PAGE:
Heavyweight: over 205 lbs. to 265 lbs. (Otherwise, I say have two classes: under 200 lbs. and over 200 lbs.)

Structure:

Change arbitrary fight selection structure to a tournament style similar to Bellator.

The fighters will have to battle their way through the competition, ensuring a fair shot at the title as well as promoting the most exciting fights imaginable, which often seem to be held at bay by Joe Silva and Dana White for one big day of cash.

The down side, of course, would be that there would be an actual season to the UFC, but the trade off for having exciting fights would be worth it.

Also, the winner of the fight gets 75 percent of the prescribed purse, whereas the loser gets only 25 percent. This will make sure that one, fighters are truly trying to finish the fight as quickly as possible (also due to there being no time limits or rounds) and two, that the UFC hires only the best fighters, making sure the fans get the most exciting fights.

Why should losers, such as James Toney, be rewarded with more money than his opponent, who won?

Competition motivates people to become better, otherwise they get the boot. Why should this principle be any different in the UFC?

We want to see the best fight the best they can. We're not here for charity.

Bout duration:

  • No time limit. (For worries of a fight lasting forever, refer to foul number 29 below.)
  • Abolish rounds. (Using a real fight as the template for MMA in the UFC, as we should be doing in order to retain its intended vale tudo spirit, one must ask, "Are there any rounds in a real fight?" The inevitable answer is a resounding no. MMA is fighting that qualifies as a sport, not the other way around.)
Fouls:

  1. Butting with the head.
  2. Eye gouging of any kind.
  3. Biting.
  4. Hair pulling.
  5. Fish hooking.
  6. Groin attacks of any kind.
  7. Putting a finger into any orifice or into any cut or laceration on an opponent.
  8. Small joint manipulation.
  9. Striking to the spine or the back of the head.
  10. Striking downward using the point of the elbow. (e.g. Jon Jones vs. Matt Hamill)
  11. Throat strikes of any kind, including, without limitation, grabbing the trachea.
  12. Clawing, pinching or twisting of the flesh.
  13. Grabbing the clavicle.
  14. Kicking the head of a grounded opponent. (14, 15 and 16 worked fine in Pride FC.)
  15. Kneeing the head of a grounded opponent.
  16. Stomping a grounded opponent.
  17. Kicking to the kidney with the heel.
  18. Spiking an opponent to the canvas on his head or neck.
  19. Throwing an opponent out of the ring or fenced area.
  20. Holding the shorts or gloves of an opponent
  21. Spitting at an opponent.
  22. Engaging in an unsportsmanlike conduct that causes injury to an opponent.
  23. Holding the ropes or the fence.
  24. Using abusive language in the ring or fenced area. (Pointless.)
  25. Attacking an opponent on or during the break. (There would be no breaks.)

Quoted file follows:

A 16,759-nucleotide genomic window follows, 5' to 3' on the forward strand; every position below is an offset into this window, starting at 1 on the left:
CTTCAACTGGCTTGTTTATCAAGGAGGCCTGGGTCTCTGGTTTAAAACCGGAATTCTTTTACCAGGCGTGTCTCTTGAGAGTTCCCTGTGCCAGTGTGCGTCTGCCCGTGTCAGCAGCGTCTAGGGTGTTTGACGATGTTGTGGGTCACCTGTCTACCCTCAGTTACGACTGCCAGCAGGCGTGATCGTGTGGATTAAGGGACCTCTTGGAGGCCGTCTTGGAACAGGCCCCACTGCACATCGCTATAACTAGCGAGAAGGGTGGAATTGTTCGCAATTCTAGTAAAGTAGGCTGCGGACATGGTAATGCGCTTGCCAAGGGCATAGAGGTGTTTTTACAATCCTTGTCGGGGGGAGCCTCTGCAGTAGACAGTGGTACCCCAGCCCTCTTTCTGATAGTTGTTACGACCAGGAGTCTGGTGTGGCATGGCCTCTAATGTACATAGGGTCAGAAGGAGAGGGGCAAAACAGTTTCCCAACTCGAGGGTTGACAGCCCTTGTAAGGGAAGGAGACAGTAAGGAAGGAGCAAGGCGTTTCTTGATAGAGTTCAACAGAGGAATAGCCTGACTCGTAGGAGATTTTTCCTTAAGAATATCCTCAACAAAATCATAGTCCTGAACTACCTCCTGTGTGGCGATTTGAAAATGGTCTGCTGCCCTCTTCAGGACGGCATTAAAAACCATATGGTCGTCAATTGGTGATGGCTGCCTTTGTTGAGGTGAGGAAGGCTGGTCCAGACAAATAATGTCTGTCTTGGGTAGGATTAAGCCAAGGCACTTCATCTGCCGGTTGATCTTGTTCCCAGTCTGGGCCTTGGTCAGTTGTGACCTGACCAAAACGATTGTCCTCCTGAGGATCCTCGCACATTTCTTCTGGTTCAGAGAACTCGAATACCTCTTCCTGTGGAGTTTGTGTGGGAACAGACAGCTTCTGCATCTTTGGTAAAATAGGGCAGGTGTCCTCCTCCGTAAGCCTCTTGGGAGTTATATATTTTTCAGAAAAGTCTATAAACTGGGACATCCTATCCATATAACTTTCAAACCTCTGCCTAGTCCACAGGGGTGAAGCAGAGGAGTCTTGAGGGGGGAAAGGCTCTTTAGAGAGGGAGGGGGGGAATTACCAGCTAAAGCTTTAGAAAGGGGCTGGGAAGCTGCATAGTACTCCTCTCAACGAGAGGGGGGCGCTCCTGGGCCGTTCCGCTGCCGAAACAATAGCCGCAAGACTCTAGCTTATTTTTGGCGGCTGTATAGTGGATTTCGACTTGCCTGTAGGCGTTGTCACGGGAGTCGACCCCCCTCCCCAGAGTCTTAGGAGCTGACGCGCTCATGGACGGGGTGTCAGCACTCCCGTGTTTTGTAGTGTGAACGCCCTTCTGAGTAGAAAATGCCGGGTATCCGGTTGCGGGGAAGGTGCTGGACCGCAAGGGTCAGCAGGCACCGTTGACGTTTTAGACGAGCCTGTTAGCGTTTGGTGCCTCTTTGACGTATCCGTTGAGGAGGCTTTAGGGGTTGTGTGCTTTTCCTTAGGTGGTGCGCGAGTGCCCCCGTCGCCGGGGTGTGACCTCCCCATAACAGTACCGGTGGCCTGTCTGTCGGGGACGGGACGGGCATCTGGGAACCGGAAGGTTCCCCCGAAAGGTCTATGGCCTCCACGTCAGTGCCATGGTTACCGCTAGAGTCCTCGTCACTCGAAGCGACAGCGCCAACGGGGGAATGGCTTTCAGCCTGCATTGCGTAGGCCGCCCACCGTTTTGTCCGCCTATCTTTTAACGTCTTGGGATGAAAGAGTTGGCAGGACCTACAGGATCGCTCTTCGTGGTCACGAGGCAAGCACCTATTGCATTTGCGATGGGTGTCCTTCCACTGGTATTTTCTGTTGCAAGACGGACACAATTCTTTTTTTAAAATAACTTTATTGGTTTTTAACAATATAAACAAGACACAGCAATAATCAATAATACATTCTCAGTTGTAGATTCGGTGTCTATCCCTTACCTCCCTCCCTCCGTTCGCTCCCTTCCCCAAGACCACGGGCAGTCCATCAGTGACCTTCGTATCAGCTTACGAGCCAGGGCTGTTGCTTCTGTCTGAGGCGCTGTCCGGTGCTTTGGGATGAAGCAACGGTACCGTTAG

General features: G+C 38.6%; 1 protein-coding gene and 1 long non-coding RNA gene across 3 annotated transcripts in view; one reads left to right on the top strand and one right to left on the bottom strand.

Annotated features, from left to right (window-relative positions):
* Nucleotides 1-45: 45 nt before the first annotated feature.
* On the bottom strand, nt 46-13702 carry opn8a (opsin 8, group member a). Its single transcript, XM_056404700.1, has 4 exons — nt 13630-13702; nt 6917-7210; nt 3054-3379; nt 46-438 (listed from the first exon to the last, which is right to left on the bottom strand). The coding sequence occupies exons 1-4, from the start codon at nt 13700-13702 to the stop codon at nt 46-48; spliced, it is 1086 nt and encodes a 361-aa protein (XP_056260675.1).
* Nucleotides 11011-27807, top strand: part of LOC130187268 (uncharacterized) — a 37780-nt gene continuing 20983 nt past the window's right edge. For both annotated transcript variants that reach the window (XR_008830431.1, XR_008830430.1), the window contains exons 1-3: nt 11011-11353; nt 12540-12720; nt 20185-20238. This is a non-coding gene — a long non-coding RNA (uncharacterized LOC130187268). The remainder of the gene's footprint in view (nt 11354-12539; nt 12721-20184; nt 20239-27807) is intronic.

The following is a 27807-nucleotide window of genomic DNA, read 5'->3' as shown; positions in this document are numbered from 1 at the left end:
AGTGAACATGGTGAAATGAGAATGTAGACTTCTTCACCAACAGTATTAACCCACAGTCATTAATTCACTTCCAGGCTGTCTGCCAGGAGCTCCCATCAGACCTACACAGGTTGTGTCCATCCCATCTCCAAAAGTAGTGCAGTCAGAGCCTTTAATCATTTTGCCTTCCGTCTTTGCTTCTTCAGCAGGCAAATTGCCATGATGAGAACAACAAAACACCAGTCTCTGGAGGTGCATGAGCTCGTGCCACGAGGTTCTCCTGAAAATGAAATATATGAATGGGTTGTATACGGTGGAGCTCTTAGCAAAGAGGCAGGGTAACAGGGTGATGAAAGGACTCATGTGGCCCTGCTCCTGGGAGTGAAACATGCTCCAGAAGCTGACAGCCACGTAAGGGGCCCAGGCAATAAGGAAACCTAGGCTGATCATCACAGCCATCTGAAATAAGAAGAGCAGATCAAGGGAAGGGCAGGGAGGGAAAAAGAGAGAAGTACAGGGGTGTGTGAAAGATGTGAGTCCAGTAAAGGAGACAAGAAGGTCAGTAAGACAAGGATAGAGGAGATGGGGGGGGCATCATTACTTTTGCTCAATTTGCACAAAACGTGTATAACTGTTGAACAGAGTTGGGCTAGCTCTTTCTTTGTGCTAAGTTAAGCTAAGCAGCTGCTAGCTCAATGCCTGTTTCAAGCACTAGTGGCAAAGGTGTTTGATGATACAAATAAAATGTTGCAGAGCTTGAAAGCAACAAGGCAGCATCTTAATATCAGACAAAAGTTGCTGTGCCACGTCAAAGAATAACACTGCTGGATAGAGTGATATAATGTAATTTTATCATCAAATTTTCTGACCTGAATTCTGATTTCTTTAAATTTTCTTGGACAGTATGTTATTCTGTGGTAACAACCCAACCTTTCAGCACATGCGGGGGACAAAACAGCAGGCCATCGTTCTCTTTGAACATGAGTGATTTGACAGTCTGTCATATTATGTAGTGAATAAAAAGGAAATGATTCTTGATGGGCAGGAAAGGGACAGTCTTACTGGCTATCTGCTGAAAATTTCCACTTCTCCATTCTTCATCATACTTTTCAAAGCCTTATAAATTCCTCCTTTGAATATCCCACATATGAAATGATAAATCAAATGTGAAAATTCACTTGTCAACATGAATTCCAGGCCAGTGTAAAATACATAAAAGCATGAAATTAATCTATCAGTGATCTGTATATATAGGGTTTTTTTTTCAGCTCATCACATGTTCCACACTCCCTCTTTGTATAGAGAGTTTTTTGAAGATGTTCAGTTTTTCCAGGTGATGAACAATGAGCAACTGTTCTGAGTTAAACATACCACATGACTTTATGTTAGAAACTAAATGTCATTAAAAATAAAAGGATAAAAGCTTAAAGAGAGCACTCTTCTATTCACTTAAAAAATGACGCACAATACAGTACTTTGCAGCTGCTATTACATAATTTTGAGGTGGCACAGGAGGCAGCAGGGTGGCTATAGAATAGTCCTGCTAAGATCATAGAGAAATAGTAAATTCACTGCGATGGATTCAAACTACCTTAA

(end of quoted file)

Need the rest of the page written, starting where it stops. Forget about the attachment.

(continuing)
26. Attacking an opponent who is under the care of the referee.
  27. Attacking an opponent after the bell has sounded the end of the period of unarmed combat.
  28. Flagrantly disregarding the instructions of the referee.
  29. Timidity, including, but without limitation, avoiding contact with an opponent, intentionally or consistently dropping the mouthpiece or faking an injury. (In my system, timidity would be taken seriously. If one or both fighters are not actively trying to win [e.g. Ken Shamrock in his super fight with Royce Gracie], the respective fighter's purse will suffer at the discretion of the President.)
  30. Interference by the corner.
  31. Throwing in the towel during competition
Ways to win:

  1. Submission by:
    • Physical tap out.
    • Verbal tap out.
  2. Technical knockout by the referee stopping the contest.
  3. Disqualification (only by way of referee's discretion in conjunction with the UFC President)
  4. Forfeit (by a fighter's corner either throwing in the towel or verbally yelling, "Forfeit!" to the referee three times in a row)
  5. No contest (only by way of referee's discretion in conjunction with the UFC President)


Conclusion

Yes, it's very different than what it is now, but it would rule out those unnecessary aspects of subjectivism by allowing the fight to be finished. In fact, fighters would have to become more competitive in order to ensure victory.

Fighters would also have to increase conditioning in order to fight for longer periods of time.

Of course, the tournament style fighting is the least important change, but that would certainly make for a more interesting UFC.

This is all just a suggestion, but something needs to change. We don't need any more draws, horrible decisions by the judges or rounds preventing submission attempts, position advantages or the potential for a KO/TKO.

If you disagree with my suggestions for improving the UFC, what would you prefer to have changed, if anything at all? Feel free to comment, as I'm just thinking out loud. This is by no means a final product of what I believe should happen in all cases. However, it's a good start.

I want to discuss different options and I'm completely willing to hear all sides. What do you think should change?